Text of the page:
British apparel-maker Fred Perry has pulled a polo shirt from the US market after it became associated with the far-right group the Proud Boys.
Fred Perry said in a statement last week that it stopped selling one of its signature black and yellow shirts in the US a year ago because it had become popular among members of the group.
“Despite its lineage, we have seen that the Black/Yellow/Yellow twin tipped shirt is taking on a new and very different meaning in North America as a result of its association with the Proud Boys. That association is something we must do our best to end,” the brand said in its statement.
It said sales of the shirt won’t resume in the United States or Canada “until we’re satisfied that its association with the Proud Boys has ended.”
The Proud Boys have been designated a hate group by the Southern Poverty Law Center. Founded in 2016, the group is known for its anti-Muslim and misogynistic rhetoric, according to SPLC.
Fred Perry said it “does not support and is in no way affiliated with the Proud Boys,” adding that it was “incredibly frustrating” that the group had adopted its shirt and “subverted” its laurel wreath logo “to their own ends.”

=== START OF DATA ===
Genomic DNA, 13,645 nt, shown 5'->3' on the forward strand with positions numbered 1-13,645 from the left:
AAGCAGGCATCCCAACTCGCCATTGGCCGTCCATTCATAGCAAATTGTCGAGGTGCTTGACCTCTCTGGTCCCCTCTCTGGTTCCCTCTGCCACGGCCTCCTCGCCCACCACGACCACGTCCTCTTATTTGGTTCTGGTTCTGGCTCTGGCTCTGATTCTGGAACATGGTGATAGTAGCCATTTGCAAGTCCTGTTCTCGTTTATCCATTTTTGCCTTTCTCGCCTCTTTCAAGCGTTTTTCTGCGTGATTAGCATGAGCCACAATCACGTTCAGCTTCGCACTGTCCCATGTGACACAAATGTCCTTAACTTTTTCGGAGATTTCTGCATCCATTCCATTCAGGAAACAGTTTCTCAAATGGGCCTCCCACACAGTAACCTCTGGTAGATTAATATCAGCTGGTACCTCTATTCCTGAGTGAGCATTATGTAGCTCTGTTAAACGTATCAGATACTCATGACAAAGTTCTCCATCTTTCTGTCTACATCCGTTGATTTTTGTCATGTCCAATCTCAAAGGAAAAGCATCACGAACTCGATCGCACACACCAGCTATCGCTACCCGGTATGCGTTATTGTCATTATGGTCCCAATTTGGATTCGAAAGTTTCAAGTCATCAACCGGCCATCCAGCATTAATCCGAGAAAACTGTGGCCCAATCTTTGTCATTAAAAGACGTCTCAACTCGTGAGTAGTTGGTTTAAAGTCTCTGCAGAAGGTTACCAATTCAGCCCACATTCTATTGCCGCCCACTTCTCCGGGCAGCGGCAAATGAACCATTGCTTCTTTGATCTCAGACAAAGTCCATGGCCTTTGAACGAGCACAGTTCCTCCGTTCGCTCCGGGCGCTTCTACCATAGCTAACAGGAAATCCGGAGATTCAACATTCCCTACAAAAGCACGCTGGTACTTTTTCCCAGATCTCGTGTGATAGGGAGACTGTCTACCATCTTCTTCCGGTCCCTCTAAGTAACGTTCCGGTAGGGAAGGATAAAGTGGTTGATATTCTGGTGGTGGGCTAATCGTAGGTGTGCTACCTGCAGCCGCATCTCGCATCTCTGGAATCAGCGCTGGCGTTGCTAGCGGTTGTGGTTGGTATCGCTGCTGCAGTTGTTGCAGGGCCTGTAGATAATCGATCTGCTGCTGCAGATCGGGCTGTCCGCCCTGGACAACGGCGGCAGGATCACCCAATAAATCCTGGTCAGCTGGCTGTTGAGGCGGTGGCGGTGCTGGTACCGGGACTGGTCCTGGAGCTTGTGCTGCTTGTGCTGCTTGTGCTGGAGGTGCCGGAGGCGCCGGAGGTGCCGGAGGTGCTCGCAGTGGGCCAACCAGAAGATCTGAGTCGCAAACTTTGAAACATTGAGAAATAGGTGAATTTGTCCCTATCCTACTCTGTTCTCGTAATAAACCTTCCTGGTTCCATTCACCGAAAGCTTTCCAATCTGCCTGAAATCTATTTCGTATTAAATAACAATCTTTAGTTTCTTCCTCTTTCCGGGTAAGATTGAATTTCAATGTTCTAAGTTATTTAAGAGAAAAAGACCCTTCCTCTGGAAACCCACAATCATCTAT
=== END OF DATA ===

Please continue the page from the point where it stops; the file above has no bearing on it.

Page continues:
The company described its classic shirts and logo as “a piece of British subcultural uniform” that should represent “inclusivity, diversity and independence.”
“To be absolutely clear, if you see any Proud Boys materials or products featuring our Laurel Wreath or any Black/Yellow/Yellow related items, they have absolutely nothing to do with us, and we are working with our lawyers to pursue any unlawful use of our brand,” the company said.
Fred Perry is owned by Japan’s Hit Union. According to company filings, 70% of its sales were made in Europe in 2019.
John Flynn, the chairman of Fred Perry, said in 2017 that the brand still champions the values of founder Fred Perry, a former Wimbledon winner.
“Fred was the son of a working class socialist (member of parliament) who became a world tennis champion at a time when tennis was an elitist sport. He started a business with a Jewish businessman from Eastern Europe,” Flynn said at the time.
“No, we don’t support the ideals or the (Proud Boys). It is counter to our beliefs and the people we work with,” he added.